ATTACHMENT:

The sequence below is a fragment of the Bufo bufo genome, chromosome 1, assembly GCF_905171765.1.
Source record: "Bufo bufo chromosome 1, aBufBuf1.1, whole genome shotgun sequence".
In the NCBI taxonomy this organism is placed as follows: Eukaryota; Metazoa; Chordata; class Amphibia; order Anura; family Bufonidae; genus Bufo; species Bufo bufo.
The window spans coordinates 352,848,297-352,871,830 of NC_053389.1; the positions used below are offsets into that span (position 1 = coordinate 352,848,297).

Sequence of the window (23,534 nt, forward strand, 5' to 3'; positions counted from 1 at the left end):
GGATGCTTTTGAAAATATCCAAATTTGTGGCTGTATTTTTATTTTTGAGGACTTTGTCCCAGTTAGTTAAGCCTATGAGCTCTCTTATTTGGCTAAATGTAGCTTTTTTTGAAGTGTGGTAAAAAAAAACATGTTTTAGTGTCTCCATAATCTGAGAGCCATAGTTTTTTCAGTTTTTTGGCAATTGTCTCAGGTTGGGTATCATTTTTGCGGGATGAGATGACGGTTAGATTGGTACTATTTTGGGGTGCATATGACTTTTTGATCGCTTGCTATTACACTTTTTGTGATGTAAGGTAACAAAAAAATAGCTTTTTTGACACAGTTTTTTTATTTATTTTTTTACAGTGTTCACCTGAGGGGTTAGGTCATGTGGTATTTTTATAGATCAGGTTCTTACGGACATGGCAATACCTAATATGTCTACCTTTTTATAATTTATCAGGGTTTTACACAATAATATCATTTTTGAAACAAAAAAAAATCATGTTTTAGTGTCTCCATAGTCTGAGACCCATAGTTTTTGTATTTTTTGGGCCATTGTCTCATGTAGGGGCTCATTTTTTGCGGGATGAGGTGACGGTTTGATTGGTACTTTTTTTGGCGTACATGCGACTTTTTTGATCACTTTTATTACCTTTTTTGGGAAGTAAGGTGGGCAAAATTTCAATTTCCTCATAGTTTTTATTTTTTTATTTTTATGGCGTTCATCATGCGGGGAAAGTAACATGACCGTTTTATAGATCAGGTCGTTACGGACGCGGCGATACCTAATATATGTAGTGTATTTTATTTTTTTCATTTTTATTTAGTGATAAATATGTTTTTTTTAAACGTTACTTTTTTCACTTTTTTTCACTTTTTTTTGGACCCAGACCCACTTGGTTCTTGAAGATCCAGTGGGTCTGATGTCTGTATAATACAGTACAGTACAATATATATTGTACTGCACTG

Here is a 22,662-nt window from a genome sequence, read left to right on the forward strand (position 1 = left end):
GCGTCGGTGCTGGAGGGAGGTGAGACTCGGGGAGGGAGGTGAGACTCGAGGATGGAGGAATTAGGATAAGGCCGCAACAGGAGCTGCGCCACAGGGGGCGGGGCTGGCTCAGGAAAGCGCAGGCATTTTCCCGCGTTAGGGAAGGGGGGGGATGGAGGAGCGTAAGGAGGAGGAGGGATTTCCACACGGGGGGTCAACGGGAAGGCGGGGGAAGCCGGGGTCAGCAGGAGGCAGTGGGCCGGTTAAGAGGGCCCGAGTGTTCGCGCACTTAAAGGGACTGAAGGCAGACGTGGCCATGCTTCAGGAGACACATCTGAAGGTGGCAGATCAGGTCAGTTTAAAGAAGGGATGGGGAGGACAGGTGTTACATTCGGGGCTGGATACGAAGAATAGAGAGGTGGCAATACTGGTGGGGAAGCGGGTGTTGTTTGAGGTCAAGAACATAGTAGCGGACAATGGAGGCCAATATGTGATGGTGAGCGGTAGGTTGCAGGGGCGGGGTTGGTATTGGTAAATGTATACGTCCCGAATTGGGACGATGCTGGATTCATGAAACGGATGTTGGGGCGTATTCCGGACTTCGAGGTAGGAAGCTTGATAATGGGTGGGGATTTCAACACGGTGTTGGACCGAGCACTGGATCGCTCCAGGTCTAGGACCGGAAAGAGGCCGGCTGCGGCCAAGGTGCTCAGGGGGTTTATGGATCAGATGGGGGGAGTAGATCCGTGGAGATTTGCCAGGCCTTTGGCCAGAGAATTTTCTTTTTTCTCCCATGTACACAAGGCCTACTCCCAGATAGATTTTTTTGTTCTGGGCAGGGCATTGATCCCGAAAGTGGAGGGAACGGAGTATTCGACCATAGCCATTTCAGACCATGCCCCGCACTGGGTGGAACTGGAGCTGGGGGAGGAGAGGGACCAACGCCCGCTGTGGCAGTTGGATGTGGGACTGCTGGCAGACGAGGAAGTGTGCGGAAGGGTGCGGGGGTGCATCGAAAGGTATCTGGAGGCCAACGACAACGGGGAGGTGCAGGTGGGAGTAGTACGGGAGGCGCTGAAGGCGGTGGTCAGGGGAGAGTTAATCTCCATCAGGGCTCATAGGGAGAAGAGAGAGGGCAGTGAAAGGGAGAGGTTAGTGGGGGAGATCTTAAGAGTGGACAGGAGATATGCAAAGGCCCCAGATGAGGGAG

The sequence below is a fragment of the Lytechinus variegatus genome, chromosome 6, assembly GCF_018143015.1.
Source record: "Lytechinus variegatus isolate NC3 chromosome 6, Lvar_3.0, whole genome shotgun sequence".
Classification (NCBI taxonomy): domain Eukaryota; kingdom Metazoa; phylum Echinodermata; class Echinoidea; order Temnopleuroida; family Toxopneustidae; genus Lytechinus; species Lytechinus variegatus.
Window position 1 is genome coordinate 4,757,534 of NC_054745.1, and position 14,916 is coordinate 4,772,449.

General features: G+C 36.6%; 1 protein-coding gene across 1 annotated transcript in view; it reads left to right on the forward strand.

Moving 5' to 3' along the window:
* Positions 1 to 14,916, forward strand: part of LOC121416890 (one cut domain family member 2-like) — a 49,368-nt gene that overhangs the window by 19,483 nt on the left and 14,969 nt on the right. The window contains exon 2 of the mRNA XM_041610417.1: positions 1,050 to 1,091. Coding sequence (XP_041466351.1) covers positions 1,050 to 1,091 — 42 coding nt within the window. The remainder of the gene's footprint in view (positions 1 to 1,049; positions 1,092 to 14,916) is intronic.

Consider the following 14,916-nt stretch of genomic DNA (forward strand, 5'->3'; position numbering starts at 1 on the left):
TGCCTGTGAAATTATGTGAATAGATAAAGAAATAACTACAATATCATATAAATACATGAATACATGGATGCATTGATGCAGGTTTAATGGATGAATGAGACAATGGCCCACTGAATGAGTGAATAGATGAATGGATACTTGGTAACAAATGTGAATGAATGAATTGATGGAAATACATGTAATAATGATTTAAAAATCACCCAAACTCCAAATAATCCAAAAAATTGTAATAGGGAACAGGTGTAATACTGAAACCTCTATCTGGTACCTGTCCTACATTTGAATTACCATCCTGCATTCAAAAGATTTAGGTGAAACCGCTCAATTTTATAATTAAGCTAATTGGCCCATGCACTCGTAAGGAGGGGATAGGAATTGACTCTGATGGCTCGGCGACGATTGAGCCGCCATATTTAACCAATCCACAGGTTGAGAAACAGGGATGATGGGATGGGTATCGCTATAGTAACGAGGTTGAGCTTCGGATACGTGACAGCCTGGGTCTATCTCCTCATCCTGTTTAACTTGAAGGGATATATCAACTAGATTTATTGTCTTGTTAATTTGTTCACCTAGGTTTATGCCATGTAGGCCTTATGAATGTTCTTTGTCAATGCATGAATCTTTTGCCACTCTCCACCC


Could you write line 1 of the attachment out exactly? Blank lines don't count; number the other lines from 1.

The sequence below is a fragment of the Bufo bufo genome, chromosome 1, assembly GCF_905171765.1.